Indonesian police escort arrested terror suspects to a news conference in Jakarta on May 17. Police say they have arrested dozens of terror suspects, including two who planned to detonate bombs at political protests when election results are due to be announced on May 22. (Photo by Bay Ismoyo/AFP)
Anti-terrorist police in Indonesia say they have arrested two people and foiled a major bomb plot targeting a large rally in Jakarta on May 22.
They were among 31 people believed to have links with the so-called Islamic State group, arrested following a series of raids across Java this month carried out by the National Police’s anti-terror squad, Densus 88.
The May 22 rally was due to be staged by supporters of presidential candidate Prabowo Subianto, to challenge the presidential election result which will be officially announced by the General Elections Commission that day.
The commission is expected to announce that Subianto’s rival and incumbent president, Joko Widodo, has won the election.
Police say the two suspects, who were only identified by the letters AR and DY, belong to the Islamic State-linked Jamaah Ansharut Daulah (JAD) group, which has been blamed for several attacks including church bombings.
In a 59-second video played by National Police during a press conference at the weekend, one of the alleged suspects is seen confessing to making bombs to be detonated by remote control at the May 22 rally. The suspect said the rally was being targeted as an attack on democracy.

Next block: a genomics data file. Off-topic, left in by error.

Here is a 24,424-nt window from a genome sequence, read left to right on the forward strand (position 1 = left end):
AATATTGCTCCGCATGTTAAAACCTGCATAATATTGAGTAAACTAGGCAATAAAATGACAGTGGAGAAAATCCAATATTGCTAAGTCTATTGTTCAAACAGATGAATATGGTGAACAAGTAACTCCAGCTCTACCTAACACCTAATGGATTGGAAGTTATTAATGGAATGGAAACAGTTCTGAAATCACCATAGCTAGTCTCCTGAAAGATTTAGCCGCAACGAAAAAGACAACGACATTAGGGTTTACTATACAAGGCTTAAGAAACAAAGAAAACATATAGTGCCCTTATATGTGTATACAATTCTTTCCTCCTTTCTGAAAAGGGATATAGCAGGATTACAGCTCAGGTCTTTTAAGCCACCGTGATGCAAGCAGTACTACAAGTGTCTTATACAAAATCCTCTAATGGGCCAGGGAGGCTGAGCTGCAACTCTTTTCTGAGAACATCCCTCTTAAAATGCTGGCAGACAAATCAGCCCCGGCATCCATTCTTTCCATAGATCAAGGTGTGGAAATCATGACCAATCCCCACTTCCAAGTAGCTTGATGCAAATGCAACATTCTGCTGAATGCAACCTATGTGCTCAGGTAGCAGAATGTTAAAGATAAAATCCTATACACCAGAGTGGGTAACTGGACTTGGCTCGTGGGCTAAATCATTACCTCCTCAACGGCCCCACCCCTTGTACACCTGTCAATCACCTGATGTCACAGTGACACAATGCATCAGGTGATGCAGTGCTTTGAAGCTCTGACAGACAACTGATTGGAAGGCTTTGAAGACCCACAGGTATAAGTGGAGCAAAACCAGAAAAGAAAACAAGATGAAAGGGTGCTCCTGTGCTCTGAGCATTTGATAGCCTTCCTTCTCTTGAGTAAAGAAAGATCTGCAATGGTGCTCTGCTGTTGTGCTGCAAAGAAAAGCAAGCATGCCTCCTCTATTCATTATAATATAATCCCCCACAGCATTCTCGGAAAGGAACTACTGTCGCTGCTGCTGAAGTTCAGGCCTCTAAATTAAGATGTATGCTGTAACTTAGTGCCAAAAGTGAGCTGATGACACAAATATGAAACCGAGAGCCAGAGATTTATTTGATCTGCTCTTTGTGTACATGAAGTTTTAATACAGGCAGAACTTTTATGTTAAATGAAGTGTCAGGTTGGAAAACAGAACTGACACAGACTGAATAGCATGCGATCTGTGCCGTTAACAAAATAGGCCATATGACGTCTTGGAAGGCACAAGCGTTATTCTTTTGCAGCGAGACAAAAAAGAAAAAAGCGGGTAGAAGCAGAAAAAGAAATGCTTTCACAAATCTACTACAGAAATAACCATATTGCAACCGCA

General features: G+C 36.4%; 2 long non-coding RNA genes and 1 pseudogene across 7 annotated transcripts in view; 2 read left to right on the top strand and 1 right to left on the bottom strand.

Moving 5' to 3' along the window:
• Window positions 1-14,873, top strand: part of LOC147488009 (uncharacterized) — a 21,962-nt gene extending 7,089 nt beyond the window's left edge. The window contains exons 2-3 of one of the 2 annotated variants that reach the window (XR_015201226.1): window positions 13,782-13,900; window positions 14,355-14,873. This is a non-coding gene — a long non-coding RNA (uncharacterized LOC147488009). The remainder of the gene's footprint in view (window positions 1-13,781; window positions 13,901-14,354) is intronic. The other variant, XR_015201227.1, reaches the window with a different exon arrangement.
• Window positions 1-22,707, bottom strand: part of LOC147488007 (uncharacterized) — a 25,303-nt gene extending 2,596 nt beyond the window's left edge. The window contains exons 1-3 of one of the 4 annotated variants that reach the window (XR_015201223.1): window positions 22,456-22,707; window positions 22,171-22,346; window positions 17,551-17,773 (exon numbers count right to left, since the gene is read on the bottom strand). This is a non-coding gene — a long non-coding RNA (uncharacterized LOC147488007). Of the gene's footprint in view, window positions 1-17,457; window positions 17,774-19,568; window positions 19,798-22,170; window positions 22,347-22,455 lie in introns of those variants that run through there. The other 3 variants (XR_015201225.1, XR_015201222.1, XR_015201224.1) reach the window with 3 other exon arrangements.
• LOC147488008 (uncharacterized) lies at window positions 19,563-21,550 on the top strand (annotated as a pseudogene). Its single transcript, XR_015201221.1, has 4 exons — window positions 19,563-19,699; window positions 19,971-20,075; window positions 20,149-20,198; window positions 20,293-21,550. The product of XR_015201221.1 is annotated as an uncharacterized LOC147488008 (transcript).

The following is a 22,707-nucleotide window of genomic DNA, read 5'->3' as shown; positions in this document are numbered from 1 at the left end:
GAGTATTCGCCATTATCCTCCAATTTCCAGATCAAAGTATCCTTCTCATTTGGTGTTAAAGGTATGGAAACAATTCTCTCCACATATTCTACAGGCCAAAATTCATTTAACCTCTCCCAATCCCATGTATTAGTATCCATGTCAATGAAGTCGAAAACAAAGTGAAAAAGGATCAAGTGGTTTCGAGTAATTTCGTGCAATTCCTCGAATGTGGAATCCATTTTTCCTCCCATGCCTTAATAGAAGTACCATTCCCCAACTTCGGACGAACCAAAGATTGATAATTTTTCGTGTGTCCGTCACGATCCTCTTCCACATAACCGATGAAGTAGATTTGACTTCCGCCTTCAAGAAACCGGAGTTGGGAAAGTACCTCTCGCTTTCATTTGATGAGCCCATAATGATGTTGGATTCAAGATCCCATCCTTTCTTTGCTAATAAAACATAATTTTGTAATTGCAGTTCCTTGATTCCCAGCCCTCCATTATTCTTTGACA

“They aimed to attack innocent people as well as police personnel on duty outside the election commission offices,” National Police spokesman, Brigadier General Dedi Prasetyo, told reporters.
They wanted to show people “that their group still exists and is capable of launching terror attacks,” he said.
They also wanted to use the Muslim holy month of Ramadan for greater impact, he said.
The National Police have urged people not to take to the streets that day due to possible threats. Thousands of police and soldiers are expected to be deployed to protect the election commission building and other sensitive locations in the Indonesian capital.
“We are prepared for anything,” according to Prasetyo.
Stanislaus Riyanta, a terrorism analyst at the University of Indonesia, warned of possible lone wolf threats on May 22.
“Those arrested are linked to a certain group. But lone wolf terrorists remain a possibility. They are potentially more dangerous as they are difficult to detect,” he said.
The potential threats have prompted countries such as the United States and Malaysia to issue security alerts. Both countries have called on their nationals to avoid areas where demonstrations are expected to take place in Jakarta.